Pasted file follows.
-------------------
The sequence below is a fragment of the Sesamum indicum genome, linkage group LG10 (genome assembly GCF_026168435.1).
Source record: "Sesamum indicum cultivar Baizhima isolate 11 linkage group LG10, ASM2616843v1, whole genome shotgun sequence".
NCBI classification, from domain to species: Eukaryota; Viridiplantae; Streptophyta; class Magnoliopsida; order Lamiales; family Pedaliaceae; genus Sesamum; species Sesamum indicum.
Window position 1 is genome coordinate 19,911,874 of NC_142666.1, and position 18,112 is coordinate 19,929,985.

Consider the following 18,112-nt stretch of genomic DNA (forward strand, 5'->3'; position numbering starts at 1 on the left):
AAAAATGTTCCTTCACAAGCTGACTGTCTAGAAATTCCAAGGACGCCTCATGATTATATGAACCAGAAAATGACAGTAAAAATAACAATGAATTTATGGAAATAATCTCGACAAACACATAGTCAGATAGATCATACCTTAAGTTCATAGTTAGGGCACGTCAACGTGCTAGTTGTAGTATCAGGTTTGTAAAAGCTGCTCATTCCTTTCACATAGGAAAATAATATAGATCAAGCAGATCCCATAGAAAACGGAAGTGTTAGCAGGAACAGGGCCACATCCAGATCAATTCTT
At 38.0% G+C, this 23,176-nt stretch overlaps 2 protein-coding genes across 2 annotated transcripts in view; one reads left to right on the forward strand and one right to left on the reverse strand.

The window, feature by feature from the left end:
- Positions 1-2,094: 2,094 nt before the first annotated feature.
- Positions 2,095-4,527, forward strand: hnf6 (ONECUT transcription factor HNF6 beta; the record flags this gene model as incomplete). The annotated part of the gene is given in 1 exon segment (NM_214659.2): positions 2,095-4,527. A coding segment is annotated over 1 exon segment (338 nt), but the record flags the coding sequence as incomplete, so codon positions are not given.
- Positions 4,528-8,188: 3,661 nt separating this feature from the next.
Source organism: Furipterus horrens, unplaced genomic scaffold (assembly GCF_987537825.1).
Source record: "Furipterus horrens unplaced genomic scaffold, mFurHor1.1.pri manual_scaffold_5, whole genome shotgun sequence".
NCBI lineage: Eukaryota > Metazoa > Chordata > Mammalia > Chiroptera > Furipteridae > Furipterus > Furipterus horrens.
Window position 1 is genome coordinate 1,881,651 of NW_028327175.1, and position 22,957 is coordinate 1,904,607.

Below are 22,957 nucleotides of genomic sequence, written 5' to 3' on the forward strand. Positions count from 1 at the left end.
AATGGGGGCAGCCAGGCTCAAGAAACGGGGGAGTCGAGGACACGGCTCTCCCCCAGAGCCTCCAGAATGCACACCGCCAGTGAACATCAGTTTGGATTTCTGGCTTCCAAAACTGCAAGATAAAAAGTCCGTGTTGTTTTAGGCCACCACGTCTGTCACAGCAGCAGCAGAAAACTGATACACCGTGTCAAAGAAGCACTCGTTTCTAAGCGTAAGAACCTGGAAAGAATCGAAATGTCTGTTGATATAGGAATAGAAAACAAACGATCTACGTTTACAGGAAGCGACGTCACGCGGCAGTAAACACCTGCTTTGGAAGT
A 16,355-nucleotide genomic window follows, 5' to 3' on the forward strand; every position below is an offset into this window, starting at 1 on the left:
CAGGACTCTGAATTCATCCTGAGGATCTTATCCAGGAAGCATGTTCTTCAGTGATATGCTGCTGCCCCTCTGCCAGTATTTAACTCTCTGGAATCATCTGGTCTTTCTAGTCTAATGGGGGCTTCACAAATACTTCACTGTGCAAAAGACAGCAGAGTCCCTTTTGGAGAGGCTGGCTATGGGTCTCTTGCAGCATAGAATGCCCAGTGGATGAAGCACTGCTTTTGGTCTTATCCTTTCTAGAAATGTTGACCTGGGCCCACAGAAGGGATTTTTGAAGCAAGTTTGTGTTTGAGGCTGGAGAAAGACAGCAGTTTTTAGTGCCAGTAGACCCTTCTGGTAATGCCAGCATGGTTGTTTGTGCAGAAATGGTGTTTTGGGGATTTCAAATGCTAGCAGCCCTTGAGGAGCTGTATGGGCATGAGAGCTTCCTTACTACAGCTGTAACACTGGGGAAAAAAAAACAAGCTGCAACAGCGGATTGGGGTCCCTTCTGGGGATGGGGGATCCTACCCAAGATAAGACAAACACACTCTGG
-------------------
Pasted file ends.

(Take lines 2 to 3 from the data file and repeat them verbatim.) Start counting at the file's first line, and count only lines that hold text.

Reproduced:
Source record: "Sesamum indicum cultivar Baizhima isolate 11 linkage group LG10, ASM2616843v1, whole genome shotgun sequence".
NCBI classification, from domain to species: Eukaryota; Viridiplantae; Streptophyta; class Magnoliopsida; order Lamiales; family Pedaliaceae; genus Sesamum; species Sesamum indicum.